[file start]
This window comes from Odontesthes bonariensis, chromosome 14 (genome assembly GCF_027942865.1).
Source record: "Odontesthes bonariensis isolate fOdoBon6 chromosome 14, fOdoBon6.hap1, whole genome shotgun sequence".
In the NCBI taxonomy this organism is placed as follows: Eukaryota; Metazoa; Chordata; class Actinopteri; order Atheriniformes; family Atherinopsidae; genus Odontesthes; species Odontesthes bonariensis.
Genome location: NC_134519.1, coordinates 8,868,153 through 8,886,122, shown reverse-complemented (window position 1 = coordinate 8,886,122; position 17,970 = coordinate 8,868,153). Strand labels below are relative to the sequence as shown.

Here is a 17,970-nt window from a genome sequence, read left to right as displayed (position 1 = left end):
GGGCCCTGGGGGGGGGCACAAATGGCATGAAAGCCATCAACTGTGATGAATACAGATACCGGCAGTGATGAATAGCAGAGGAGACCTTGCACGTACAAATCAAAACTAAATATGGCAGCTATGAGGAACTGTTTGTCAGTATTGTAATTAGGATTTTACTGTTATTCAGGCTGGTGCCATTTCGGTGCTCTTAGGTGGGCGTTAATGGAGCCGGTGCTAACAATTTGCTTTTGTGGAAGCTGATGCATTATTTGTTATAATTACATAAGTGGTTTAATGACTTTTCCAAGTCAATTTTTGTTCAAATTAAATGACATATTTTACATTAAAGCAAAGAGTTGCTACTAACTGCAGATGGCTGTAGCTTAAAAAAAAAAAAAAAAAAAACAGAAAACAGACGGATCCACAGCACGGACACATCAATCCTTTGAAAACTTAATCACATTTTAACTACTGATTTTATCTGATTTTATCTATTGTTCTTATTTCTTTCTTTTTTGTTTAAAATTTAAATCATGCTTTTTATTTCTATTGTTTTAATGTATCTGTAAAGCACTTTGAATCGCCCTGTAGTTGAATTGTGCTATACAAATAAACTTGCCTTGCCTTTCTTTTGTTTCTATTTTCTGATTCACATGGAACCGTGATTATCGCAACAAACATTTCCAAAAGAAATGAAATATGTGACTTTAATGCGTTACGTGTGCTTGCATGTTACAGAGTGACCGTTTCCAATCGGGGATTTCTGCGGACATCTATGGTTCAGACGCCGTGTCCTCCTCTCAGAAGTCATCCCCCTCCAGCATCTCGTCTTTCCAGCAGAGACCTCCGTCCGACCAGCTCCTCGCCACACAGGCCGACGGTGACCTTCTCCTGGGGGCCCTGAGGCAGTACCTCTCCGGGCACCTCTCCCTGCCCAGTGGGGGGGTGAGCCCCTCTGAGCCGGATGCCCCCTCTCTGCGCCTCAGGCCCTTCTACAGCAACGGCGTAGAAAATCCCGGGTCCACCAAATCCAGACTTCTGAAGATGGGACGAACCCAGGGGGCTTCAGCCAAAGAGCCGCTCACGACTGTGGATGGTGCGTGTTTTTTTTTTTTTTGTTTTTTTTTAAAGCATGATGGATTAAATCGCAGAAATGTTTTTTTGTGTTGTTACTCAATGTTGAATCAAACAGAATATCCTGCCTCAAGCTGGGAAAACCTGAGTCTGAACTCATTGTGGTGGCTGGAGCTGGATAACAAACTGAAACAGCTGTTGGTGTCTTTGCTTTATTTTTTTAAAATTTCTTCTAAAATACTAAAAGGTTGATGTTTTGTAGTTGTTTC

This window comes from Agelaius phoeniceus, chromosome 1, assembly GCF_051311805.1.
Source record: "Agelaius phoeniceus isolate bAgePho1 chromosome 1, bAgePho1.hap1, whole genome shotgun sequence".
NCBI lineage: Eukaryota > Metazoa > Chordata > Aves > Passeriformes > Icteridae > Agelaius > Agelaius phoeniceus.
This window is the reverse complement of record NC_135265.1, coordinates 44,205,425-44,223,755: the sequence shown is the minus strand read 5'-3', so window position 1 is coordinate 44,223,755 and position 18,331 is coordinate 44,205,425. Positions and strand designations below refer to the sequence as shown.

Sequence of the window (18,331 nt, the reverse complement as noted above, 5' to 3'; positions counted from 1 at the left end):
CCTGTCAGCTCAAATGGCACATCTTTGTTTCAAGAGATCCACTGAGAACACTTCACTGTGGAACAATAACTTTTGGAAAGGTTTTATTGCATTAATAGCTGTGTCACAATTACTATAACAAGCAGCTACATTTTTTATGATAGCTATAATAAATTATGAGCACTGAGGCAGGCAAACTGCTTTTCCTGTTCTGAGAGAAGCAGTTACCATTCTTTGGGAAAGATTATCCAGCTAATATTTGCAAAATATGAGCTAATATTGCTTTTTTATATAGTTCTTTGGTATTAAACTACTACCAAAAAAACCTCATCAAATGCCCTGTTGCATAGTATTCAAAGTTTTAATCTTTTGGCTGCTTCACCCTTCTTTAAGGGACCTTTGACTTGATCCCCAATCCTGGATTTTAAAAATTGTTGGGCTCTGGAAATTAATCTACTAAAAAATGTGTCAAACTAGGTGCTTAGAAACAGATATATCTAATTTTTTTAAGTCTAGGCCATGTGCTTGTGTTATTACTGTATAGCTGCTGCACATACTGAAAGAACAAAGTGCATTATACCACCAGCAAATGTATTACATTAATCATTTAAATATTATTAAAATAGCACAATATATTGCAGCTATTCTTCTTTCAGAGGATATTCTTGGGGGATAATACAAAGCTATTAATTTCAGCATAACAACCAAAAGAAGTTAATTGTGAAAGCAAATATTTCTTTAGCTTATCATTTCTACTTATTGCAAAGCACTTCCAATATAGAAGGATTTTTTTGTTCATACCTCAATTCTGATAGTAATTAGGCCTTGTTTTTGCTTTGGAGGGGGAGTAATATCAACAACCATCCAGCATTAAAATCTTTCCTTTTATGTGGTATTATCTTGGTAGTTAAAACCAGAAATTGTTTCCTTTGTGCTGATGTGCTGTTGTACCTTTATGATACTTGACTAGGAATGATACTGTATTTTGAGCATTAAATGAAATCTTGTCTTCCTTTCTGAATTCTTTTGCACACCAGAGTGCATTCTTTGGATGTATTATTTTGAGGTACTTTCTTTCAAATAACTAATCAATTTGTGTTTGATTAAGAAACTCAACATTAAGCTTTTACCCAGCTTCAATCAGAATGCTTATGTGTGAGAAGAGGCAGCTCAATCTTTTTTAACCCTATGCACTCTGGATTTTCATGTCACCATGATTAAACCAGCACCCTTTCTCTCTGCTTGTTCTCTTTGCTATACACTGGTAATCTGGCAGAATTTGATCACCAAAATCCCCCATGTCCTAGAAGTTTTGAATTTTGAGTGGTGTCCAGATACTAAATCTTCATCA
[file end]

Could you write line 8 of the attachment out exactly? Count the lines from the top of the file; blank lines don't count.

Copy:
Source record: "Agelaius phoeniceus isolate bAgePho1 chromosome 1, bAgePho1.hap1, whole genome shotgun sequence".